An unusual one is the 1957 – 1966 cycle, which in the monthly data shown above visually looks like a temperature-increase shift in 1957 followed by a temperature-decrease shift in 1964 but the regime detection algorithm did not identify it. This is likely due to the use of annually averaged data in the regime detection algorithm.


The following figure shows the relative polarity of the Sun’s magnetic poles for recent sunspot cycles along with the solar magnetic flux []. The regime change periods are highlighted by the red and green boxes. Each one occurs on as the solar cycle is accelerating. The onset of an odd-numbered sunspot cycle (1977-78, 1997-98) occurs during the relative alignment of the Earth’s and the Sun’s magnetic fields (positive North pole on the Sun) allowing greater penetration of the geomagnetic storms into the Earth’s atmosphere. “Twenty times more solar particles cross the Earth’s leaky magnetic shield when the sun’s magnetic field is aligned with that of the Earth compared to when the two magnetic fields are oppositely directed” []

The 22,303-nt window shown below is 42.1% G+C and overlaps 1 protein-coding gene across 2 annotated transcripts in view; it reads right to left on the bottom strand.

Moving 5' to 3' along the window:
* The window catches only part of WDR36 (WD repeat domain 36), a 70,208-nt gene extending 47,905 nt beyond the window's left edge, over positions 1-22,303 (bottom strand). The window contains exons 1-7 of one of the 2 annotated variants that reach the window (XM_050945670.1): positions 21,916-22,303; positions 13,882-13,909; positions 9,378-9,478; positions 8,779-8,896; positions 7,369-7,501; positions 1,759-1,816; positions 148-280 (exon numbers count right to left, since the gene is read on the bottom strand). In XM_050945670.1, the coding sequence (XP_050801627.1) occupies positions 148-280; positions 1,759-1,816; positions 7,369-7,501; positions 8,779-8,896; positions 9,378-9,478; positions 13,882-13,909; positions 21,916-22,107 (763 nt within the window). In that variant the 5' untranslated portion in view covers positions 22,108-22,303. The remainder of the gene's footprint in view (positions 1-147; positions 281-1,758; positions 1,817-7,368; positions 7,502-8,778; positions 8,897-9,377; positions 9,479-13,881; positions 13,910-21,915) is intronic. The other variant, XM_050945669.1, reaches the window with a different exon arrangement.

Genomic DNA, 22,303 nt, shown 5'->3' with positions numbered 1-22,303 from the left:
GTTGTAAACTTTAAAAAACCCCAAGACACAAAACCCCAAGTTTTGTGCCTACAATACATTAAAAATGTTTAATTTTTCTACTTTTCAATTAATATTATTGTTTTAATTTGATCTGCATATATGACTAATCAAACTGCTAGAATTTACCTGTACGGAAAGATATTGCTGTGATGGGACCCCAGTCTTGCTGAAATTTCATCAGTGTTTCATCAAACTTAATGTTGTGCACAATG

The following figure shows the longitudinally averaged solar magnetic field. This “magnetic butterfly diagram” shows that the sunspots are involved with transporting the field in its reversal. The Earth’s temperature regime shifts are indicated with the superimposed boxes – red on odd numbered solar cycles, green on even.




The Earth’s temperature regime shift occurs as the solar magnetic field begins its reversal.




Solar Cycle 24


Solar cycle 24 is in its initial stage after getting off to a late start. An El Nino occurred in the first part of 2010. This may be the start of the next regime shift.




Comparison With Other Analysis Methods


There has been considerable discussion on this page at Watts Up With That (see:


A commenter on that forum – Rich – used the R package “strucchange” function to perform a similar analysis on the HadCrut3 monthly data. His results are shown below (monthly anomaly data in red). Confidence interval bars for each regime shift are plotted in red near the x-axis.